Nader talked about the chemistry behind 4 Sequencing Platforms : SOLiD Bioanalyzer, 454, Illumina/Solexa, and charge based detection system Now sequencing.
Sequencing workflow : Genomic DNA → fragment → amplification → immobilization → Sequencing.
Time required for sequencing through these platforms is :
1-2 hrs for CBD.
9 hrs for 454.
3-7 days for Illumina/Solexa.
7-10 days for SOLiD.
The underlying technolgies for the platforms :
Sequencing by synthesis/Pyrosequencing
Involves synthesizing complementary strand of DNA to the template DNA strand to be sequenced. Four enzymes are used in this method - DNA polymerase, ATP sulfyrylase, Luciferase, and Apyrase. The light generated is captured as a signal which detects the base incorporated. Currently the read length is approximately 400 nucleotides. Incorporation of homopolymer A is found to be problematic.
Further description of how the 4 enzymes work in this process can be found herehttp://en.wikipedia.org/wiki/Pyrosequencing.
Sequencing by Ligation
ABI SOLiD sequencing technology follows sequencing by ligation. In first ligation cycle, possible 1024 oligonucleotide probes compete for incorporation, followed by dephosphorylation, visualization, and cleavage. Same procedure is followed for the next ligation cycles. Every 5th round of cycle, the process is reset. In the next cycle, primer length is reduced by one base (n-1) to get overlap, and again in the subsequent cycles the primer length is n-2, n-3 and so on to determine the DNA sequence due to overlap. For further reading follow http://sequencing.soe.ucsc.edu/node/20.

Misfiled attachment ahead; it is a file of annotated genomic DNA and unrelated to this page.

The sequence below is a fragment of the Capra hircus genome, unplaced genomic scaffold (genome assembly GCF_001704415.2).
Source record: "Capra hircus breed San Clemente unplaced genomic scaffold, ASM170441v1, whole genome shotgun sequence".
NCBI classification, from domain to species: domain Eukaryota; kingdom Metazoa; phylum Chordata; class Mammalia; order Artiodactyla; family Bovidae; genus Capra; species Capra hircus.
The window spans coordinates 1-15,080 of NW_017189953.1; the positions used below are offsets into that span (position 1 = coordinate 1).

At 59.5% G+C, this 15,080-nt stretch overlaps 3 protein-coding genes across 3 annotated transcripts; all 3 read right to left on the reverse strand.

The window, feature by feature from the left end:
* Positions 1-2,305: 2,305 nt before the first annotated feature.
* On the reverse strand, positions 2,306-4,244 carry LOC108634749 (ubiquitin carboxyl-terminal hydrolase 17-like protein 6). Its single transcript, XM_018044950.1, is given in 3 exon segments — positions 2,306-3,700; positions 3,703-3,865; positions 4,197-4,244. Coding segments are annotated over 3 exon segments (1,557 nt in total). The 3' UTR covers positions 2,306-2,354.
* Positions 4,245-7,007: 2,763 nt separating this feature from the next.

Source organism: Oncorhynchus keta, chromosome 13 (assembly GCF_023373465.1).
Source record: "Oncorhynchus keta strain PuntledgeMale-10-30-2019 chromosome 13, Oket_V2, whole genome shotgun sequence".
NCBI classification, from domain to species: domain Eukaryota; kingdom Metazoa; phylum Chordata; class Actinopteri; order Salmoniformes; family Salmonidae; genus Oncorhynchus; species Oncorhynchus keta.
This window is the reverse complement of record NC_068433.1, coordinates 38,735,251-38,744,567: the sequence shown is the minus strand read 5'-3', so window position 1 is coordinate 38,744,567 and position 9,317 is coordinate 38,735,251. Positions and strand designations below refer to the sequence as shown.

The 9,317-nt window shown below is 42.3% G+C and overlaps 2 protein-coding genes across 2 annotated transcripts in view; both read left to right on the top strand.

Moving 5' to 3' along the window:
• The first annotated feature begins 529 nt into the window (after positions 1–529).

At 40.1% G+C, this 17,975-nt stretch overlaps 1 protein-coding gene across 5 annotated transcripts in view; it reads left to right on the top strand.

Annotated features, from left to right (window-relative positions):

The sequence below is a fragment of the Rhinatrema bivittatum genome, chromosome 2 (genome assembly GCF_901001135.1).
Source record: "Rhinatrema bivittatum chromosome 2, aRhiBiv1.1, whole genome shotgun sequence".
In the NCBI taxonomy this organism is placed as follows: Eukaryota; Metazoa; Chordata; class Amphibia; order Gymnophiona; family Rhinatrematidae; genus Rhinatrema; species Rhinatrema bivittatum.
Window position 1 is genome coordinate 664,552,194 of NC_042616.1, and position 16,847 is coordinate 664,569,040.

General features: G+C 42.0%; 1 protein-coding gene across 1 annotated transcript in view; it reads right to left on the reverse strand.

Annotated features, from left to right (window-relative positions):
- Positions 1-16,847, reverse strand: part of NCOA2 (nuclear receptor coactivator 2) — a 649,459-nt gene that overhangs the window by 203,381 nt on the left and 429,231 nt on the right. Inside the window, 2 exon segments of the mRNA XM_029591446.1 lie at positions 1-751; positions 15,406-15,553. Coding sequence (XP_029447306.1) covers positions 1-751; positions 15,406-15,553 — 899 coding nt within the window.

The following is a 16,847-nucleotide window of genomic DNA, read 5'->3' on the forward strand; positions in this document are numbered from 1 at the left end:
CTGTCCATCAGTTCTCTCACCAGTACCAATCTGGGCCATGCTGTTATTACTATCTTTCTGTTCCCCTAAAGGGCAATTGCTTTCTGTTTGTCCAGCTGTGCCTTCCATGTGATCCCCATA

Mate-Pairing - The chances of damage to DNA increases with time. Hence, there is a high possibility of not getting the accurate sequence data from the other end of DNA. To avoid this, the Mate-Pairing process involves the determination of sequence of DNA from the end towards the beginning and then from the beginning towards the end.
The high level sequencing workflow for all next gen tools is as follows: Fragment Sample → Amplify Fragments → Sequence Fragments
There are two main flavors of next generation sequencing technology:
There are four technologies that were talked about today.
When a nucleotide is added to the template chain by a polymerase, a PPi is released which is converted to an ATP by one enzyme. In the presence of ATP another enzyme, luciferase, releases light. You record when the light was released (ie which nucleotide was added to the plate at that time) and also the intensity of the light. The light intensity tells you how many nucleotides were added in a row.
After each nucleotide is added, you must wash away the nucleotides and start fresh before adding the next nucleotide and recording which positions on the plate light up in that case.
There is a problem with multiple A's because of the modified nucleotides which are needed for this reaction.
You must get the ammount of template on the beads just right. Must be all the same type. If too much template is present the read length is shortened (not sure why). If too few template is on the beads then the washing step will take away a significant amount of template and you won't have enough of a signal.